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 The Last Lesson

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كاتب الموضوعرسالة
Hanna Yonan
عضو فعال جداً
عضو فعال جداً



الدولة : العراق
الجنس : ذكر
عدد المساهمات : 1827
تاريخ التسجيل : 07/02/2010
الابراج : السرطان
التوقيت :

مُساهمةموضوع: The Last Lesson    الأربعاء 01 مايو 2013, 7:40 pm

The Last Lesson by Alphonse Daudet

I started for school very late that morning and was in great dread of a scolding, especially because M. Hamel had said that he would question us on participles, and I did not know the first word about them. For a moment I thought of running away and spending the day out of doors. It was so warm, so bright! The birds were chirping at the edge of the woods; and in the open field back of the sawmill the Prussian soldiers were drilling. It was all much more tempting than the rule for participles, but I had the strength to resist, and hurried off to school.
When I passed the town hall there was a crowd in front of the bulletin-board. For the last two years all our bad news had come from there—the lost battles, the draft, the orders of the commanding officer—and I thought to myself, without stopping:
“What can be the matter now?”
Then, as I hurried by as fast as I could go, the blacksmith, Wachter, who was there, with his apprentice, reading the bulletin, called after me:
“Don’t go so fast, bub; you’ll get to your school in plenty of time!”
I thought he was making fun of me, and reached M. Hamel’s little garden all out of breath.
Usually, when school began, there was a great bustle, which could be heard out in the street, the opening and closing of desks, lessons repeated in unison, very loud, with our hands over our ears to understand better, and the teacher’s great ruler rapping on the table. But now it was all so still! I had counted on the commotion to get to my desk without being seen; but, of course, that day everything had to be as quiet as Sunday morning. Through the window I saw my classmates, already in their places, and M. Hamel walking up and down with his terrible iron ruler under his arm. I had to open the door and go in before everybody. You can imagine how I blushed and how frightened I was.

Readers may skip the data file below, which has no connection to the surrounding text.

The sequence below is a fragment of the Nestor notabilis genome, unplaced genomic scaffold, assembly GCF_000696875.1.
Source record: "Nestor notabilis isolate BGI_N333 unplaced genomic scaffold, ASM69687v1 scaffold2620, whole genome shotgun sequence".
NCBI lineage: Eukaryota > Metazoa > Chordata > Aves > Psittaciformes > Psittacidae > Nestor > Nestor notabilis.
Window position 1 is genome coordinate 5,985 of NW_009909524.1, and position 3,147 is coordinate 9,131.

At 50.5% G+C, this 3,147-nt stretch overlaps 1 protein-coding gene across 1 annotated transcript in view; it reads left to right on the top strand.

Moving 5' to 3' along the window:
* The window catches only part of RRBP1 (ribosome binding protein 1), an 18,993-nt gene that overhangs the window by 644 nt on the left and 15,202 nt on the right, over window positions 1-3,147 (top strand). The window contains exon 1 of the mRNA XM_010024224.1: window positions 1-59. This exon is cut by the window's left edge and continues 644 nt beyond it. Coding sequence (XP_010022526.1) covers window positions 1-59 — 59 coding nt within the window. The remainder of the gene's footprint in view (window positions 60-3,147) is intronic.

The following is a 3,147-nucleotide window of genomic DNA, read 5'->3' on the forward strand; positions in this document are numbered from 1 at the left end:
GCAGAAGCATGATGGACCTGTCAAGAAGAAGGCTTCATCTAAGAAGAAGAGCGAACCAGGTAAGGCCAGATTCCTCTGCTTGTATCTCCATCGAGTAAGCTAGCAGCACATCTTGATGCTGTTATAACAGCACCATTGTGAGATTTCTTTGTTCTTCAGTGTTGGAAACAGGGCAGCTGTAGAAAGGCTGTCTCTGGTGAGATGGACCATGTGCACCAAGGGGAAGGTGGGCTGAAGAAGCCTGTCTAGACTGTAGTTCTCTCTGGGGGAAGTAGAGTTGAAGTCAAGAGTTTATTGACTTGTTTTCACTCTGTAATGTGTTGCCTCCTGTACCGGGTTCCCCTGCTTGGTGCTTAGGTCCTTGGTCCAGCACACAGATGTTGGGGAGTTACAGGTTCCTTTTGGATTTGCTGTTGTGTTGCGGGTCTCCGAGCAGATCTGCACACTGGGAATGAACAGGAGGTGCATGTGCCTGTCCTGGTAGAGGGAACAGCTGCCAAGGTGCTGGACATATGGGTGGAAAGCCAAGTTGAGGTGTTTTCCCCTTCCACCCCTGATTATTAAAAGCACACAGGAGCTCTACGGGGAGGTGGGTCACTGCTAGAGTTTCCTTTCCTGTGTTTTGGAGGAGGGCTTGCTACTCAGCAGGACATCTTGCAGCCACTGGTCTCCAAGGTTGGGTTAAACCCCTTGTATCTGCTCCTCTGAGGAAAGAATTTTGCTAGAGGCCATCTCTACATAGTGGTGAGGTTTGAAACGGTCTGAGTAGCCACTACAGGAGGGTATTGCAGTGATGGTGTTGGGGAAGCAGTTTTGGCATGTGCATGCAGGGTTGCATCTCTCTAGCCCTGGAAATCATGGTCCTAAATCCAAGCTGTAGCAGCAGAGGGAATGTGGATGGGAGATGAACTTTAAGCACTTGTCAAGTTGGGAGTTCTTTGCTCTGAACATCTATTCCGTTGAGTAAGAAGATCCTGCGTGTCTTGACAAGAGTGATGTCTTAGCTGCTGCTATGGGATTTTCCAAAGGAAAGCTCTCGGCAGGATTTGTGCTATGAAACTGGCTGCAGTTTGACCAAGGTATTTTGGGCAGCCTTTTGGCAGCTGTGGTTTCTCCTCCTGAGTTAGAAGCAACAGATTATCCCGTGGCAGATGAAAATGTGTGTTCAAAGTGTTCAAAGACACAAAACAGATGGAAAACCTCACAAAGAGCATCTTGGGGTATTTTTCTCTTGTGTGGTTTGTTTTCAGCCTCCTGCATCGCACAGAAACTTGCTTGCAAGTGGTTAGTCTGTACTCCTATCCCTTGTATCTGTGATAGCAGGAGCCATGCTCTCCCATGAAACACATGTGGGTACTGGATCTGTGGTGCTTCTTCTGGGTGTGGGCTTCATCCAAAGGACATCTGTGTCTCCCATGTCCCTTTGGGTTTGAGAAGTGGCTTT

But nothing happened. M. Hamel saw me and said very kindly:
“Go to your place quickly, little Franz. We were beginning without you.”
I jumped over the bench and sat down at my desk. Not till then, when I had got a little over my fright, did I see that our teacher had on his beautiful green coat, his frilled shirt, and the little black silk cap, all embroidered, that he never wore except on inspection and prize days. Besides, the whole school seemed so strange and solemn. But the thing that surprised me most was to see, on the back benches that were always empty, the village people sitting quietly like ourselves; old Hauser, with his three-cornered hat, the former mayor, the former postmaster, and several others besides. Everybody looked sad; and Hauser had brought an old primer, thumbed at the edges, and he held it open on his knees with his great spectacles lying across the pages.
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The Last Lesson
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